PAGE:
2 students in alleged mass shooting plot were willing to die: police
South Pasadena police on Tuesday said two teens arrested this week had developed a “huge plan” to carry out a mass school shooting in which they wanted to kill “as many people as possible.”
South Pasadena Police Chief Art Miller told reporters at a news conference the two boys, ages 16 and 17, had researched weaponry, explosives and methods for disarming people.
The teens, who have not been identified, “very cold-heartedly” discussed their plans with each other online.
“As they put it, they just wanted to kill as many people as possible,” Miller said.
The teens, who were arrested Monday, also told investigators they were willing to die in a shootout with police, Miller added.
Police launched the around-the-clock investigation Thursday based on a tip about a possible school shooting plot that was relayed to administrators at South Pasadena High School, he said.
The investigation included reviewing social media posts and “Internet surveillance,” Miller said. On Monday, police served search warrants at the boys’ home. No weapons were found at the home, and there was no target date, he added.
There was some “pretty frightening information” gleaned from the computers and interviews with the suspects, Miller said.
“As they were planning it ... they had a very specific plan on how they were going to carry out their sick mission,” he said.
The FBI, he added, was assisting with the ongoing forensics investigation.
News of the alleged plot shocked many in this close-knit community, including Deb McCurdy, who will be president of the parent-teacher association next year.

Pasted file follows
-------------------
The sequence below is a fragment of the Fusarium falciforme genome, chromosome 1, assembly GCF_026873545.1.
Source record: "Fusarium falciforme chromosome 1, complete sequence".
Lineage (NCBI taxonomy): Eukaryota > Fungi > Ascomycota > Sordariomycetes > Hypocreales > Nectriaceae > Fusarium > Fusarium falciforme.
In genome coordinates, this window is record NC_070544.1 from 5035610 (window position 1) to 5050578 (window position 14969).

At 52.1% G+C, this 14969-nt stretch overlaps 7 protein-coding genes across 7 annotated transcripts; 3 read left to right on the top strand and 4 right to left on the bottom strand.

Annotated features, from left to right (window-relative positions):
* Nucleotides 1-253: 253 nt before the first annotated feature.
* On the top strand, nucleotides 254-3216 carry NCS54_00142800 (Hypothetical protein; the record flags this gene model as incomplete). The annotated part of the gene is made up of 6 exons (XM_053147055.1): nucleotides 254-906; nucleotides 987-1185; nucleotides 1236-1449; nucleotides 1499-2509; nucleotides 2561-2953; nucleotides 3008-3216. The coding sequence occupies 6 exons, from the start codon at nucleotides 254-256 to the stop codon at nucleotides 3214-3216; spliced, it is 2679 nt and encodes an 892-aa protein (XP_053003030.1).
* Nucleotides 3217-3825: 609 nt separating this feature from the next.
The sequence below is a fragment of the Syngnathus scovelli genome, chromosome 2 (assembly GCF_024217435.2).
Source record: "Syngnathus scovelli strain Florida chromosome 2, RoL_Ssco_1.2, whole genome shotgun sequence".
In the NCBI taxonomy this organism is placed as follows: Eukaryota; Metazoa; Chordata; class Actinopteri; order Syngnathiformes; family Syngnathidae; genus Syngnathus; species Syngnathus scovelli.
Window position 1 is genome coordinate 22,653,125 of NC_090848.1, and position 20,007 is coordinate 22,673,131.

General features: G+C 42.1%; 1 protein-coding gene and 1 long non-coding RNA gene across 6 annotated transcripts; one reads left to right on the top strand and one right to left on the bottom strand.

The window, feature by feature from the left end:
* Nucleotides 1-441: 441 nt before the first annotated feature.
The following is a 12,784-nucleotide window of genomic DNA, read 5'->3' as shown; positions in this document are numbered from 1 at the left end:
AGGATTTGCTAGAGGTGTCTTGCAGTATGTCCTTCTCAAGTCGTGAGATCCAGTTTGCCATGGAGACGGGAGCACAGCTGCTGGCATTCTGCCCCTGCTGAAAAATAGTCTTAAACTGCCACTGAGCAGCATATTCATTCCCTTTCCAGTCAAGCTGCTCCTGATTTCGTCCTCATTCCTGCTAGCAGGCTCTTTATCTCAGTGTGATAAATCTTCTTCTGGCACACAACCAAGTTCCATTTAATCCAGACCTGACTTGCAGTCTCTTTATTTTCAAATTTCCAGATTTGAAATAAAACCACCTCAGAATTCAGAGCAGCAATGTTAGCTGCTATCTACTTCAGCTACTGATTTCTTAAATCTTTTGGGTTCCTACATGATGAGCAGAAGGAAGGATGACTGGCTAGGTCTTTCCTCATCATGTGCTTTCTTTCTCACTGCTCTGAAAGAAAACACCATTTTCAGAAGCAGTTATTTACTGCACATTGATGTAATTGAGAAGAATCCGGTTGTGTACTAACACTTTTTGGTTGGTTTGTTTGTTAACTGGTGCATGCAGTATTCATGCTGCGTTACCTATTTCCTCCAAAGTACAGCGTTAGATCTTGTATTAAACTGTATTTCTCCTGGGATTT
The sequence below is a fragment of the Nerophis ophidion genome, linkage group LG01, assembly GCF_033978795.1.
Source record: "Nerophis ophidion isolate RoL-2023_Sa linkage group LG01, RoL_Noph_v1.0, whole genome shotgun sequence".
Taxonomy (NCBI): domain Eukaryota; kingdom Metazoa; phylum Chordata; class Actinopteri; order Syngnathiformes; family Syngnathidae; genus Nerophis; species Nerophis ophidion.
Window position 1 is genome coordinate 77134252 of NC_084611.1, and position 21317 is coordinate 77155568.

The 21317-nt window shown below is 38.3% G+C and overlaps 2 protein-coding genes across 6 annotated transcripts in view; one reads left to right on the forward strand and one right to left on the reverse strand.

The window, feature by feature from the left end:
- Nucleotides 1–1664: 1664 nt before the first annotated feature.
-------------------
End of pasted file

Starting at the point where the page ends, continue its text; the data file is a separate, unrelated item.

“We’re stunned, but relieved the systems in place worked,” she said.
South Pasadena High student Hanna Crowley, 16, said she “could not have imagined” a mass shooting could have happened at the campus.
“You would think someone from the outside would do this, but never a student,” the incoming senior said.
Police planned to turnover the results of their investigation so far to county prosecutors for consideration of possible charges.
The teens were being held on suspicion of conspiracy and criminal threats, Miller said.
The lack of weapons, meanwhile, appeared to temper some of the fear.
“It’s very alarming and very sad, the good thing is, it was detected,” said Graham Witherall, whose daughter attends South Pasadena High. “I’m curious about whether this was a couple of kids fantasizing, or if this was a real plot.”
Two Santa Clarita Valley teens were also arrested over the weekend on suspicion of making threats of deadly school violence on social media. But Los Angeles County Sheriff’s officials determined the boys, ages 13 and 15, had made the threats as pranks that spiraled out of control.
Their identities also were not released.
South Pasadena, McCurdy said, is a safe, small community, and a mass killing would seem unlikely here.
“But you know, it can happen anywhere,” she said.
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